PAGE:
By Len Lazarick
A new poll confirms that the race for governor between Democratic incumbent Martin O’Malley and Bob Ehrlich, the Republican incumbent he ousted four years ago, is “really close,” as three previous pollsters have found.
The new telephone survey of 807 likely voters conducted by Gonzales Research and Marketing Strategies in mid-July found O’Malley would have 45% of the votes and Ehrlich 42% — if the election had been held this month.
“O’Malley has a slight lead in our poll, but it’s clear that either candidate could win,” said the analysis written by Patrick Gonzales and his partner Laslo Boyd. Both have polled and worked for mostly Democratic candidates, in addition to the media polls they’ve done for years. “The electorate divides sharply – with Republicans more unified in their support of Ehrlich than Democrats are of O’Malley.”
Ehrlich’s 19% support among Democrats is much weaker than he had in his victory in 2002.
The pollsters conclude: “O’Malley won’t win if a majority of voters feels the economy is the number one issue on Election Day” — as the poll found more than half of the likely voters (52%) believe — “and Ehrlich won’t win if only 19% of Democrats vote for him on Election Day.”
UPDATE: On WBAL radio Tuesday, Gonzales predicted that the winner of this year’s race may actually get less than 50% of the vote.
The poll’s margin of error is 3.5%. The full poll results are linked at the bottom of this page.
Education and taxes have lost their normally high stance as “the most important issue facing the state,” as the pollsters phrased it in questions. The percentage of respondents identifying the economy as the top issue is “dramatically higher than normal,” compared to polling on the same question in past years.
“This is not good for incumbents,” the pollsters say.
Even Democratic U.S. Sen. Barbara Mikulski, consistently the most popular politician in Maryland in past polling, saw a slight uptick in her disapproval rating to 29%, a 6% rise since January, and the highest in the last six years of Gonzales polling. Mikulski is seeking her sixth six-year term in the Senate. She got 61% of the vote in 2004.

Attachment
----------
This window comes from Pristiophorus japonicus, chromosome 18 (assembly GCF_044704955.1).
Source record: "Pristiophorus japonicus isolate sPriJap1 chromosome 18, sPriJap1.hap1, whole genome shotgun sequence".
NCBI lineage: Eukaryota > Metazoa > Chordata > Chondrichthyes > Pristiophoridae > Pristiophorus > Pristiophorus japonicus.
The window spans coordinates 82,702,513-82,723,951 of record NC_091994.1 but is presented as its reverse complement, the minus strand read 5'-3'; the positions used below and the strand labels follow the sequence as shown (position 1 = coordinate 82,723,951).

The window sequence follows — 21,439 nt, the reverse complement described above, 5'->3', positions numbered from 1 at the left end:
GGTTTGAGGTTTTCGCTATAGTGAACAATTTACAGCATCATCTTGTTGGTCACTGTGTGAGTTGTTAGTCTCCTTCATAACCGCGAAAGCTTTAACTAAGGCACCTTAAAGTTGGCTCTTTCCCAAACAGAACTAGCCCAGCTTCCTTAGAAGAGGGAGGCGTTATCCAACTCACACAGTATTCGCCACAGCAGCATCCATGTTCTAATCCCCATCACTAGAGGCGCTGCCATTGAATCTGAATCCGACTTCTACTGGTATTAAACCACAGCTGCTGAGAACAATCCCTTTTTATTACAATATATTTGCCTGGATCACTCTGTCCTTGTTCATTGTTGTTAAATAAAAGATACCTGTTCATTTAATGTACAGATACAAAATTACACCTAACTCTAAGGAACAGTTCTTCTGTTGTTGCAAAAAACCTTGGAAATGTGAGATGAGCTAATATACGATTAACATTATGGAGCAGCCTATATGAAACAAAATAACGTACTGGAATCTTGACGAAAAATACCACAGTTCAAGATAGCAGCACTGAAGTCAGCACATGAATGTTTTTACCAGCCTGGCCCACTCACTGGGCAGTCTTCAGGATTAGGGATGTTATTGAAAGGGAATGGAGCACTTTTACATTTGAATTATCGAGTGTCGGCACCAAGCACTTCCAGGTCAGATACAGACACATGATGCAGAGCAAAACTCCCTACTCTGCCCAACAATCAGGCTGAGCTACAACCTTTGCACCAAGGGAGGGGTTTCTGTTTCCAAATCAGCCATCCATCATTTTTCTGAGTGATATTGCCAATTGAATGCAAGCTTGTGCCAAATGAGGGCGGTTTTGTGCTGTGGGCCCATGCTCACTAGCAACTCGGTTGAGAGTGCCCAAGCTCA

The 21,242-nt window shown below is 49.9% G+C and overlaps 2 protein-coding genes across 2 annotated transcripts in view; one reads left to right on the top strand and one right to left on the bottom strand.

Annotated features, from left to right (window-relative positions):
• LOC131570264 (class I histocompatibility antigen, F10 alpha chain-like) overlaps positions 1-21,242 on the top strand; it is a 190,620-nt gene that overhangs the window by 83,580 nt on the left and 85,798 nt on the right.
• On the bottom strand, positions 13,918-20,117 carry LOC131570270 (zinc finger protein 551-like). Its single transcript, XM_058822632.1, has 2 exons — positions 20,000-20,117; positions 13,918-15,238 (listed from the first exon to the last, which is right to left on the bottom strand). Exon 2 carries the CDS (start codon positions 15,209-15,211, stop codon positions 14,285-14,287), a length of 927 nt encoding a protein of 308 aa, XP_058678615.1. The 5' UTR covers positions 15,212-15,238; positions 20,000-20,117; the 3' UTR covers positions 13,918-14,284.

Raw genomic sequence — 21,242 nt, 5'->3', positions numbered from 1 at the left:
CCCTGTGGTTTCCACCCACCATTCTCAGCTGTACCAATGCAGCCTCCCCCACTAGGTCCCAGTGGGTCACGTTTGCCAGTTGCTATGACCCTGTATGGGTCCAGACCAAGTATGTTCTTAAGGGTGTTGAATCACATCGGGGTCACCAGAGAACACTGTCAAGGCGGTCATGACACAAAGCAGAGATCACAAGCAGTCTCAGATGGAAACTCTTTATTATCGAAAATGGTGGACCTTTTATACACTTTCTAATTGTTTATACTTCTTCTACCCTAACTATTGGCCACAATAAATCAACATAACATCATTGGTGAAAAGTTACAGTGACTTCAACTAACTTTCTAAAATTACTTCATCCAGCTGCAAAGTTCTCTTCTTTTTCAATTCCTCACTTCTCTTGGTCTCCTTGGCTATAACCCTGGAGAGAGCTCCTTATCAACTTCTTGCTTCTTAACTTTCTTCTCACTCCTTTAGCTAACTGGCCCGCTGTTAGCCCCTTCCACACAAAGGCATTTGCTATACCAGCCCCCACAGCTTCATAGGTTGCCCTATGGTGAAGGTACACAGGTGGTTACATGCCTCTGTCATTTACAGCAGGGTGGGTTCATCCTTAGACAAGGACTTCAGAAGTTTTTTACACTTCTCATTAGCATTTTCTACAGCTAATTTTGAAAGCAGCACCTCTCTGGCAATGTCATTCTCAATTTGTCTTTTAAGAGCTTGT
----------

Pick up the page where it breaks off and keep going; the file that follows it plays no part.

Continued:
The racial, gender and partisan divides are clear. A majority of whites, males and Republicans prefer Ehrlich; a majority of blacks, women and Democrats prefer O’Malley.
This is the fourth published poll since April in which O’Malley has gotten less than 50% of the vote, and the numbers among likely voters have been within the margin of error. The polls by Gonzales and the Washington Post used traditional interview techniques by human interviewers over the telephone; Rasmussen Reports and Magellan Strategies polls use robotic phone calls and only Magellan, which has GOP connections, showed Ehrlich ahead. That survey included 19% African Americans, an important Democratic constituency; Gonzales respondents were 23% black.
O’Malley’s job approval rating is 48% and his disapproval is 39%, both better numbers than he had in 2008 after signing major tax hikes. Ehrlich’s approval rating was above 50% when O’Malley defeated him four years ago.
The two campaigns responded to the polls by tying them to familiar talking points.
O’Malley deputy campaign manager Rick Abbruzzese said: “This poll confirms that Bob Ehrlich is stuck in the low-40s because people remember his record as the biggest spender in Maryland history, and that Marylanders approve of the job Governor O’Malley is doing to move Maryland forward despite the national recession.”
Ehrlich Communications Director Henry Fawell said:
“Like every survey published in the past 50 days, the poll shows Marylanders are embracing Bob Ehrlich’s positive message of more jobs, lower taxes and less spending. It also shows that Governor O’Malley’s negative campaigning has proven to be a major tactical mistake. We expect this race to remain very close. “